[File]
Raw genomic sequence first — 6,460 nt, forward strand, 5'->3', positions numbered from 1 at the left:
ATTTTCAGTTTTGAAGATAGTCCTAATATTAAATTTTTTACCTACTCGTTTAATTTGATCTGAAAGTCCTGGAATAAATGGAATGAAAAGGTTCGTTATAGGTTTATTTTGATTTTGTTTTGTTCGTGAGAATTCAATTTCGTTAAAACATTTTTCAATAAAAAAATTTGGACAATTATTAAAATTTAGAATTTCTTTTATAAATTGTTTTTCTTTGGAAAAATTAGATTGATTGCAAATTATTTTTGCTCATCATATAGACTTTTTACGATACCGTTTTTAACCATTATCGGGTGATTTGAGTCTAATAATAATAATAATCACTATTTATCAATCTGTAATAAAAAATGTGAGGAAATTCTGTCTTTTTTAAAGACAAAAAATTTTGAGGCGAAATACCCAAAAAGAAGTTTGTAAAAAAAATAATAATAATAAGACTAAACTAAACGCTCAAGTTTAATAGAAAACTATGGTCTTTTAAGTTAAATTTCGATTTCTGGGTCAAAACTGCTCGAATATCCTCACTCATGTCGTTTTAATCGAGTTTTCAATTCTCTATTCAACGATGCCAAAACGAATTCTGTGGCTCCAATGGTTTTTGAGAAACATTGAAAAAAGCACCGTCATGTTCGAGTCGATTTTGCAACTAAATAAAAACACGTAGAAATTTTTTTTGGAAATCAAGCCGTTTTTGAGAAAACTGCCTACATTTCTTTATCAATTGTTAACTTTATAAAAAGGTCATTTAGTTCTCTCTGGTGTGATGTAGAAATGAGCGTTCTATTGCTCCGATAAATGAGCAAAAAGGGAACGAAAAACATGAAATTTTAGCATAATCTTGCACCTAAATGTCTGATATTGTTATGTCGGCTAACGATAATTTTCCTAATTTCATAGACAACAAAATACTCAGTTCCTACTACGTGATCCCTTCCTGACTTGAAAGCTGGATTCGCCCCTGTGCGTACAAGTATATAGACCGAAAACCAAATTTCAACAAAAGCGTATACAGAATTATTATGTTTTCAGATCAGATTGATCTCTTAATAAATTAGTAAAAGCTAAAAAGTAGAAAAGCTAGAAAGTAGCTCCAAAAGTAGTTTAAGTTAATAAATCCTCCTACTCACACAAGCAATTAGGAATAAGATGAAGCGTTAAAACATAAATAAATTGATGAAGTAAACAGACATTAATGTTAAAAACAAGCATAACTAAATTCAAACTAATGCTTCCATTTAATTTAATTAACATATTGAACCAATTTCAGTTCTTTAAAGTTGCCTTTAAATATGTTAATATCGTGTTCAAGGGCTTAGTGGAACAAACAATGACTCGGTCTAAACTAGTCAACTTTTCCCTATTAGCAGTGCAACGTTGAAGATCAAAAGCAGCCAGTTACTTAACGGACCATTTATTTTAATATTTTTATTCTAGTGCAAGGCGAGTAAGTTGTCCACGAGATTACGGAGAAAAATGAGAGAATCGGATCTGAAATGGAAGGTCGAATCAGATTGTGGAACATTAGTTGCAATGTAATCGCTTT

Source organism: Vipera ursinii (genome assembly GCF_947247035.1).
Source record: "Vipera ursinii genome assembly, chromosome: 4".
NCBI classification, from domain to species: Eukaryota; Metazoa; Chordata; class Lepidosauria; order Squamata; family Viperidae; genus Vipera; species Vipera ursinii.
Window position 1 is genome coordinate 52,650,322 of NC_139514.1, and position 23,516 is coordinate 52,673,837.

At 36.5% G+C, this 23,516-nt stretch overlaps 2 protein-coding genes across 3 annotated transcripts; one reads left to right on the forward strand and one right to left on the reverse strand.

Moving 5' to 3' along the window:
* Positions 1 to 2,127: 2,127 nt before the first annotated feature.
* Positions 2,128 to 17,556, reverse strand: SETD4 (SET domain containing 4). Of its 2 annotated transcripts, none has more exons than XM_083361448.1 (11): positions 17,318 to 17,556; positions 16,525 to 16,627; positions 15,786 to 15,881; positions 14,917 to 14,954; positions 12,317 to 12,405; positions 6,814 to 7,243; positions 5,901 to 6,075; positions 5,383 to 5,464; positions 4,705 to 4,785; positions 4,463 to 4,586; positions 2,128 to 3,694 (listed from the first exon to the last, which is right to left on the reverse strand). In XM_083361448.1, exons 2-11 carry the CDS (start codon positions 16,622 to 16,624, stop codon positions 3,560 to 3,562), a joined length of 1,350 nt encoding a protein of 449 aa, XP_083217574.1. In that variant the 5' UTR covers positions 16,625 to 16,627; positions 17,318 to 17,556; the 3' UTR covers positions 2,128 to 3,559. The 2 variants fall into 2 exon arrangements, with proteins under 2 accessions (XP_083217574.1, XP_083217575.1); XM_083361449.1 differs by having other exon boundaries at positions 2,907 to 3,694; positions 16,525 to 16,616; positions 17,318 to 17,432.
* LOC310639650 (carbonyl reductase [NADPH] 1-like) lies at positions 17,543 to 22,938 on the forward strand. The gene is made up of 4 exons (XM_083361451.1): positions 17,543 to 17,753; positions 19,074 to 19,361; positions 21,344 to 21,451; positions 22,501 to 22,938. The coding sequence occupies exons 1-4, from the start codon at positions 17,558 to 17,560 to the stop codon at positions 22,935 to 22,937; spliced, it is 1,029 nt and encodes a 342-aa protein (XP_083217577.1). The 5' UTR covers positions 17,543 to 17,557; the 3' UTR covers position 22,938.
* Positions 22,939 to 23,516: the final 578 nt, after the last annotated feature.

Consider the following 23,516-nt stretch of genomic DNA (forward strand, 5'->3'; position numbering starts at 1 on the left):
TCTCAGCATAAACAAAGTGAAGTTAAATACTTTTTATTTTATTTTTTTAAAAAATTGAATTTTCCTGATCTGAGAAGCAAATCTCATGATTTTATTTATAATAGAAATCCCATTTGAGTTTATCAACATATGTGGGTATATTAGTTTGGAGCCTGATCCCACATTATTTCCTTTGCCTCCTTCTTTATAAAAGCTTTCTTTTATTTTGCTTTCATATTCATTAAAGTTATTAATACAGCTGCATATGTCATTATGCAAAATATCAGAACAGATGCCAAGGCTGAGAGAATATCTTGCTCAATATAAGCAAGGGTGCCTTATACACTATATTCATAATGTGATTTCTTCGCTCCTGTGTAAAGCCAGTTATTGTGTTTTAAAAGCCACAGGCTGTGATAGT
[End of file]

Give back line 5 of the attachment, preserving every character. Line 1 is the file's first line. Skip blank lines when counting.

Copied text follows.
NCBI classification, from domain to species: Eukaryota; Metazoa; Chordata; class Lepidosauria; order Squamata; family Viperidae; genus Vipera; species Vipera ursinii.